No, Your Son is Probably Not Brain Damaged

But how is it that two year old boys just know that they need to run around and shriek, “OOGIE SKOOGIE KAN-NOOGIE!”

Is it nurture? It sure as hell isn’t nurture.

Is it some kind of Jungian collective unconscious… thingy?

Is it genetic? Does it provide some kind of increased chance of survival in the wild? (Because from where I’m standing, quite the opposite.)

Songs for Git Commands

git push

“Salt-N-Pepa — Push It”

Okay, this one was kind of a gimmie.

git commit

“Beyonce — Single Ladies (Put A Ring On It)”

If you wanted it, you shoulda put a hash on it!

git log

“Ren & Stimpy — Log”

It’s better than bad, it’s good.

git config

“Eminem — My Name Is”

Got other suggestions? Leave ’em in comments. (Extra points awarded for whatever mad genius comes up with something for git reflog.)

git reflog [new]

“Britney Spears — Baby One More Time”

Thank you, Allen!

git fetch [new]

“Queen — I Want It All”

Thank you, Josh Adell!

git rebase [new]

“Bad-CRC — All Your Base Are Belong To Us”

Thank you, Petey!

Tech Pubs Tuesday: Converting TWiki/Foswiki to Markdown, reStructuredText, or Some Other Sane Format

Once upon a time, there was a young technical writer who dwelled in an elegant cubicle with high, noise-baffling walls. He was handsome and clever, beloved by engineers and product managers throughout the Valley, and could write like the wind itself.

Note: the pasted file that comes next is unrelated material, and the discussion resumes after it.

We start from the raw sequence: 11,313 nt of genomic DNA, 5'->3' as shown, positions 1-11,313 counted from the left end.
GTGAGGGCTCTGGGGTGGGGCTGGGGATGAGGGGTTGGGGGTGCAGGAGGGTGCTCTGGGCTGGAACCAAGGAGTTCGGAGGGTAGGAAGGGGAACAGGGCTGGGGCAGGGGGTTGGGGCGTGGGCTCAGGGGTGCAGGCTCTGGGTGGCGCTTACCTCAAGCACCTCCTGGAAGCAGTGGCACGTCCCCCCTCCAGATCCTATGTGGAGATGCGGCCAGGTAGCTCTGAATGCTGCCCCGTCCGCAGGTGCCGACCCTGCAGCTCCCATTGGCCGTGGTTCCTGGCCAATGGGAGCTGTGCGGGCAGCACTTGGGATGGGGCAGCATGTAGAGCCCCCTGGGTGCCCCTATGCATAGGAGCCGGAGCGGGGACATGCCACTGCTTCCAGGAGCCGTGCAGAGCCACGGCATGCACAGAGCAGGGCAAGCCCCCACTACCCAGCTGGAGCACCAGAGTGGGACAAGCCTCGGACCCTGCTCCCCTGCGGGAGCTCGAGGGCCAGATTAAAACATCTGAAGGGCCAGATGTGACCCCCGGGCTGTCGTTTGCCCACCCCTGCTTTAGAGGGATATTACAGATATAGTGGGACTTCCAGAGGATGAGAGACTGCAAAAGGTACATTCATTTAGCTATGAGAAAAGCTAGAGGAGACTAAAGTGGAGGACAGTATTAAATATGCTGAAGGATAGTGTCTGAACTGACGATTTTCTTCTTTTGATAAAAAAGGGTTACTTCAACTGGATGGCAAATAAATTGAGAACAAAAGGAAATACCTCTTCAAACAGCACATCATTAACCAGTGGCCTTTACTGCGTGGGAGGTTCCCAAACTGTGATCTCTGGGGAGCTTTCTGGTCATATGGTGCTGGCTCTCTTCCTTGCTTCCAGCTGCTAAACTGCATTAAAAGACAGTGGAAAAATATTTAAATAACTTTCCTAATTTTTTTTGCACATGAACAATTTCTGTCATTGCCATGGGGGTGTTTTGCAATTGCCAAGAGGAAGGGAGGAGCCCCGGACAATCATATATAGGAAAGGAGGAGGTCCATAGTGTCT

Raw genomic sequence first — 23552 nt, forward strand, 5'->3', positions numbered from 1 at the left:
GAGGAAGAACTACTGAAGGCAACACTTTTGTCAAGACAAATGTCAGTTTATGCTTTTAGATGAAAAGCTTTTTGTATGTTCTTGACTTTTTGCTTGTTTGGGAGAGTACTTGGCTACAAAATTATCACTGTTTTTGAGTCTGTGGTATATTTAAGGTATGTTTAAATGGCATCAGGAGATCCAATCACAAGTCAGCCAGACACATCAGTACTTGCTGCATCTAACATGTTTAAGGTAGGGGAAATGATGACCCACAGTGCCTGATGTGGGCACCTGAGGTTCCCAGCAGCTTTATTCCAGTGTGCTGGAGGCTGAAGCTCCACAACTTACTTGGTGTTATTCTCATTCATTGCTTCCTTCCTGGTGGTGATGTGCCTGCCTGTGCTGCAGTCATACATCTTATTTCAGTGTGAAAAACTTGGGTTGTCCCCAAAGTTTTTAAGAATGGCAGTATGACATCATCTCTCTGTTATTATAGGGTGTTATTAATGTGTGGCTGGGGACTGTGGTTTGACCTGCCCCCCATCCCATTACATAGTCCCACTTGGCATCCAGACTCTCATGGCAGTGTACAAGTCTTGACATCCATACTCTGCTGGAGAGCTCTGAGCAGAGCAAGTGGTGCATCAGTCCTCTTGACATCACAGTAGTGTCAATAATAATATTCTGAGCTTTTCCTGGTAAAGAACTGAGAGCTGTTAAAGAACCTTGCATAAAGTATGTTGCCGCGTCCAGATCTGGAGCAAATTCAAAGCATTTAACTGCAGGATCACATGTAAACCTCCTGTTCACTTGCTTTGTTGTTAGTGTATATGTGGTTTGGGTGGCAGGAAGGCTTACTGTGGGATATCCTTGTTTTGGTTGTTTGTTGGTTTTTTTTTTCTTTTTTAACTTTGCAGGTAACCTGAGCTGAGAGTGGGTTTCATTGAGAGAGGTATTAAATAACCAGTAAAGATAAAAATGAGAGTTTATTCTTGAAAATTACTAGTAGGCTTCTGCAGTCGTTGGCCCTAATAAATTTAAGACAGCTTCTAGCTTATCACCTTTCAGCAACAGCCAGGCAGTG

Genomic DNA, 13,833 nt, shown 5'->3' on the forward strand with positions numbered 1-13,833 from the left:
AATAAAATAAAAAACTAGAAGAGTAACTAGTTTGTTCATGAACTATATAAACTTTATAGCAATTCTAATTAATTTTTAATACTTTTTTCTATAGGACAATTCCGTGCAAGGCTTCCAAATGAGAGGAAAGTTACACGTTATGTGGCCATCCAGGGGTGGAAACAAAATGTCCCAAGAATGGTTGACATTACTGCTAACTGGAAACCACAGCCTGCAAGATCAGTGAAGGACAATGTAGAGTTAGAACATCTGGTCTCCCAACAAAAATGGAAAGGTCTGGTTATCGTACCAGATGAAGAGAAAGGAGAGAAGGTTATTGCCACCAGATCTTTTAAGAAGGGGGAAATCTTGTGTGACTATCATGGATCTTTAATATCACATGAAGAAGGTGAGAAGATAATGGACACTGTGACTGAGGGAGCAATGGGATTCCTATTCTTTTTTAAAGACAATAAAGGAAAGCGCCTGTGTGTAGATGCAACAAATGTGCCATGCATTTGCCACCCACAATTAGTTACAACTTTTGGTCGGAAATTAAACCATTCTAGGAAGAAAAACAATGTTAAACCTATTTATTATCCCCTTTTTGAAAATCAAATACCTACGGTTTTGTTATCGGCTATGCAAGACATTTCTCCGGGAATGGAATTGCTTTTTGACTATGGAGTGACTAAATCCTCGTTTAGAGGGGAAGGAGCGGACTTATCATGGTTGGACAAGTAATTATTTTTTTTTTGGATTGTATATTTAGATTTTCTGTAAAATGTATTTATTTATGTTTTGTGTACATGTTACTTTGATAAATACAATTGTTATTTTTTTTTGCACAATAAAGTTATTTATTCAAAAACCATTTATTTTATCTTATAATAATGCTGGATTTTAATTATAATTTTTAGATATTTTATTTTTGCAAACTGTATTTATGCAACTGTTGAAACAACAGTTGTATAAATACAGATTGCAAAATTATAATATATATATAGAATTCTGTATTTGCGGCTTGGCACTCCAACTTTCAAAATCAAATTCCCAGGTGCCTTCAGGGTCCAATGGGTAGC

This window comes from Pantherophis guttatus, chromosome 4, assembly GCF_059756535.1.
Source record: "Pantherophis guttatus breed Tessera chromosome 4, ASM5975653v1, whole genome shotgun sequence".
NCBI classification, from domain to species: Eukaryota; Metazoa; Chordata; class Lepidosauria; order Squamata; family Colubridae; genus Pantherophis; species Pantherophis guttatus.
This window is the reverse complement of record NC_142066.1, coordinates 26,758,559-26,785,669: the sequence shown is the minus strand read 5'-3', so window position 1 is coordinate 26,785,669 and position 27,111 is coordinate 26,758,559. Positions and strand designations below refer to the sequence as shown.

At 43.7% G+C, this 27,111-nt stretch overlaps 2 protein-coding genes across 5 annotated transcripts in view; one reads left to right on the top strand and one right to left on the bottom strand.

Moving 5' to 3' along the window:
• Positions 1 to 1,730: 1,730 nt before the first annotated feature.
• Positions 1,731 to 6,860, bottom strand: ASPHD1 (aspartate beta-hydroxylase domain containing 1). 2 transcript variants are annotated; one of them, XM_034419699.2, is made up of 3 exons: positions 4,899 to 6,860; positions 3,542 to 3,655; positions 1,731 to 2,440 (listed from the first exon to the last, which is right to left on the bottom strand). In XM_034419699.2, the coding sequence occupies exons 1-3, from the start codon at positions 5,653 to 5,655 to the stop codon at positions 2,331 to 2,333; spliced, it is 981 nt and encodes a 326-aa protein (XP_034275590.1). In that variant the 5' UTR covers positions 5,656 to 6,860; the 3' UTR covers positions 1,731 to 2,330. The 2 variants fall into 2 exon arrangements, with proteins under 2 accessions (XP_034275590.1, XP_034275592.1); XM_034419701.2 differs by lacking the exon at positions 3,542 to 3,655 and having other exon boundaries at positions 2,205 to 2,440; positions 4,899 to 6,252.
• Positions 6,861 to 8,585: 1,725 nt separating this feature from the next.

One dark winter’s evening just before close of business, an ancient crone came tottering over to his desk. In her arms she clutched a tattered collection of printouts of the DR DOS 3.31 manual. “Please, young sir,” the crone asked, “could you trouble yourself to help me edit this poor old woman’s manuscript?”

The young technical writer laughed and refused. “I am far too busy to help the likes of you,” he said, by which he meant too busy reading Reddit. “Begone!”

Once more the crone asked the young man for help with her edits, taking care to warn him that things were not always what they seemed on the surface… and once more the young man refused to help her.

BAMF! With a flash of light and an acrid whiff of toner, the crone’s disguise fell away, revealing her true form: the Goddess of Technical Writing herself.

The young man fell onto his knees, begging forgiveness and sobbing, but it was too little, too late. The Goddess faded away, but not before spitting out her most venomous curse: “May all your software manuals forever be written in TWiki!”

So if you’re an unlucky person, you might find yourself stuck with a pile of technical documentation in TWiki or some other baroque “enterprise” wiki. If so, here’s a hacky recipe for getting yourself unstuck.

  1. View a rendered wiki page and select the content div out of the HTML, saving each page as an HTML snippet. In TWiki or Foswiki, the content div typically has an ID of patternMainContents. For a small number of pages, you can use your browser’s element inspector to help you copy and paste the content. For a large number of pages, you can try automating this process with curl and some custom script that strips off everything that isn’t the content div.

  2. Run all resulting HTML snippets through /usr/bin/tidy.

  3. Download and install pandoc.

  4. Run all tidied HTML snippets through pandoc, converting them to Markdown, RST, or the output format of your choice.

There’s a good chance the conversion won’t go all the way, particularly if your documentation used any TWiki plugins that rely on JavaScript (like the “Twisty” plugin). Look for sections that didn’t convert properly and fix them up by hand.

The main takeaway is that you don’t want to mess with parsing the horrible native wiki format. Let the wiki do its thing and just get the resulting HTML — that’s something you can work with.